In assessing Barack Obama's first year in office, Hay Group's Scott Spreier poses 10 questions for the President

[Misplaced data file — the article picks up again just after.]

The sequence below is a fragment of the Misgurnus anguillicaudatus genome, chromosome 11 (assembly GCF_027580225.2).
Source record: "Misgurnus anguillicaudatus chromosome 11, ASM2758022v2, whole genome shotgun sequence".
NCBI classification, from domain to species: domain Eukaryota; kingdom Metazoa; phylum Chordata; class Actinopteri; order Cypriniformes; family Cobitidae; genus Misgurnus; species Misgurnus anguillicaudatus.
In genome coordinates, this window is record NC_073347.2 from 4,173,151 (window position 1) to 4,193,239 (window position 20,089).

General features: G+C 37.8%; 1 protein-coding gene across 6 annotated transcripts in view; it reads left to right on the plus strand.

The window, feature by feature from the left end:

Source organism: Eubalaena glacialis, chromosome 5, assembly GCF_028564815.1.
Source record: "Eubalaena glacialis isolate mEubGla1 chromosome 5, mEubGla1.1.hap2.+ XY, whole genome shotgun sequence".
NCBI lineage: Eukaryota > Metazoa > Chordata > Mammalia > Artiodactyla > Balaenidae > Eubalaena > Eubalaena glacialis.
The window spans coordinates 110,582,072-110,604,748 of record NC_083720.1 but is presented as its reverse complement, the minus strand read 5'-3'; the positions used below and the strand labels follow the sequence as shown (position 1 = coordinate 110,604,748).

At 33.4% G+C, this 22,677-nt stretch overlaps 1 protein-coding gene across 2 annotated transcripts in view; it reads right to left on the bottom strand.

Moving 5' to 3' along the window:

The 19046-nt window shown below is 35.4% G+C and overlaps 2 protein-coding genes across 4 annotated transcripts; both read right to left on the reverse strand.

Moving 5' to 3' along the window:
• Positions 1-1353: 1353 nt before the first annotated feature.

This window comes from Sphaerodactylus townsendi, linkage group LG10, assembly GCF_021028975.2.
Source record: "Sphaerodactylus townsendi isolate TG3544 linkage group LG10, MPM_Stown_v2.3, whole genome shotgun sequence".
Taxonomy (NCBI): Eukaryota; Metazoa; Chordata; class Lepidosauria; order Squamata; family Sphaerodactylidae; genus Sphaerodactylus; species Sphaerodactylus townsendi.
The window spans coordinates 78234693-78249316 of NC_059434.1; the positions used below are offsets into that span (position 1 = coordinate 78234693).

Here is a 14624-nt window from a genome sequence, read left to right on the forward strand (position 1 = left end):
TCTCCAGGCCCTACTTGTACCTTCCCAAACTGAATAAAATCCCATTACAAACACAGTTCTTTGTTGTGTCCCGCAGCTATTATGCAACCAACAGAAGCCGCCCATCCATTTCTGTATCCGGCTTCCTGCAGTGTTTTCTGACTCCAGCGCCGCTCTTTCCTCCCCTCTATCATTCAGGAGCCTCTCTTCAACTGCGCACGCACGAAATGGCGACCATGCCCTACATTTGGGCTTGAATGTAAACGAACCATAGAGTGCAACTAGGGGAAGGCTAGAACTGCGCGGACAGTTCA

Dear Mr. President: A year ago I (with my colleague John Larrere) wrote a piece for this Web site offering suggestions for how you should approach your new job. Like most pundits, I offered advice without really understanding your role or the challenges you face. I knew better. As someone who counsels business leaders, I learned long ago that before I can provide insight, I need context: I have to understand the person, the role, the situation. In your case, that's difficult. All I really know is what I see in the media, which are growing more shrill, shallow, and suspect by the day. So when asked to take a look back on your first year, I hesitated, not wanting to repeat my mistake. But then I realized that with a fourth of your term already gone, you have very little time left to refine your approach and achieve your goals. And, if your party's stunning Senate loss in Massachusetts Tuesday is any indication, the road forward is only going to become more challenging. So I thought it might be useful to reflect—apolitically—on where you are and where you're going. But as I do with new clients I coach, instead of giving advice, I want to proffer a few questions for you to ponder as you take our nation forward: 1. Have you gotten your head around the role of the Presidency? You may be a smart, successful, confident, experienced leader, but nothing can really prepare you for the job of President of the United States. A year into it, how have your perceptions of the role and yourself changed? (I'd love to know who you see when you look into the mirror each morning.) I hope you've come to terms emotionally and intellectually with the incredibly powerful position you hold, but if you're struggling with that, don't feel bad. It's a major challenge every new CEO or enterprise leader with a modicum of emotional intelligence struggles with. No matter how confident, few feel they are ready for such a role, and many often wonder if they are doing the best they can. 2. How's your senior team working out? You've put together a team of bright, hard-working leaders. As part of the group who planned your leadership retreat last summer, I was pleasantly surprised how well they appeared to work together—an earnest, engaged, seemingly ego-free group. But how well are they really working together to drive your agenda? Are they all on board? Are they collaborating? As a team, are they taking accountability? Frankly, they didn't appear too eager to step forward and share responsibility for dropping the ball after the Christmas Day attempted terrorist attack. Is it time you changed the lineup a bit or held them accountable to a higher standard? Many new CEOs don't spend enough time really building and shaping their teams. Nor are they decisive in making changes. I know these folks are your friends, confidants, and supporters who helped get you where you are. But if they're screwing up, they need to go—and sooner rather than later. 3. Are you delegating effectively or are you still doing too much yourself? Early on, the rap on you was that you were personally involved in too many things, like running all over the world instead of letting Secretary of State Clinton do what you appointed her to do. That seems to have improved. But I worry. You're a high achiever who likes things done right. Leaders like you often get sucked into the details and micro-tactics. Be careful. It's an inviting but dangerous trap that leaves little time for truly leading and focusing on what's critical. 4. How well is your organization executing on your agenda? I'm not talking about your Cabinet or staff, but those professionals who do the day-to-day work of running our government. Elected officials alone do not make good government. The best policy, Democratic or Republican, will fail if it isn't executed effectively. We've seen it time and again from FEMA's blunders in the aftermath of Hurricane Katrina to the botched situation that allowed would-be bomber Umar Farouk Abdulmutallab to board a plane for the U.S. As in the private sector, the key to success for any strategy is implementation, which requires effective accountability and collaboration, not just at the top but throughout the organization. Are you focusing enough effort on creating such a culture within our civil service? 5. Are you getting the feedback you need? Most leaders at your level don't. The higher leaders rise in organizations, the less feedback they receive and the bigger the gap between how they see themselves and how others see them. It's not only lonely at the top, it can also be very surreal, especially if most of your feedback comes only from pandering supporters and obstinate opponents. You need to make sure you continue to challenge your current advisers, while at the same time seeking fresh perspectives. And remember, in your position you have to ask for feedback. Otherwise you will not get it. 6. Are you being assertive enough? Your critics say no. Personally I don't know, although you do seem to take your time in making decisions. What I do know is that too many senior leaders assume that those around them have the smarts and sense to do what's right, and that as the top dog they shouldn't have to be directive or coercive. Not so. Don't be afraid to bring the hammer down fast and hard. You won't regret it. 7. What's your vision? Or should I ask, where's your vision? Your game was really on a year ago. It got you to the Big Show. But you seem to be losing it. I know you have a lot on your plate, what with the economy, the war on terrorism, and health care. But, like any good executive, if you're going to be successful you and your team have to keep the vision top-of-mind and continually refine and articulate it. 8. Are you effectively connecting with all your constituencies, especially those of us in the middle? Given the Massachusetts upset, I'd say probably not. One of the big problems top business leaders face is the multitude of constituencies they must deal with. Too often they try to either be all things to all people or, in order to appease one, ignore another. Given the insular nature of Washington and the variety of voices crying for their piece of the action—from the plethora of special interests to the chorus of political and policy critics—I'm concerned that you may be falling into a similar trap. I especially worry that those of us in the middle—the less vocal majority—will be overlooked and excluded from the debate. 9. Are you being transparent and honest—both with yourself and your constituencies? My gut tells me you are. (Personally I find it refreshing when you admit a mistake or cut through the BS and get to the point, like when you called Kanye West a jackass.) But my gut's not that accurate, especially after Mark McGwire and Tiger Woods. Please don't disappoint us like the past two Presidents, one who appeared blissfully amoral, the other blindly arrogant. A lack of honesty and forthrightness in both the public and private sectors helped dig the economic hole we're now trying to climb out of. Unless we regain much-needed trust both in business and politics we'll be hard-pressed to regain our position in the world. So please, sir, don't screw it up. 10. What are you doing to have fun? George W. played rancher and rode his bike. We all know what Bill Clinton did. How about you? What are you doing to relax? We hear about the hoop games. We see you on the golf course, with the family, going to Broadway. But are you really relaxing? Are you doing those little things that are not part of the job, but that give you intrinsic satisfaction and fulfillment? All good executives, no matter how hard-working, need a bit of balance in their lives. Face it, all work and no play makes even Barack a dull and cranky boy.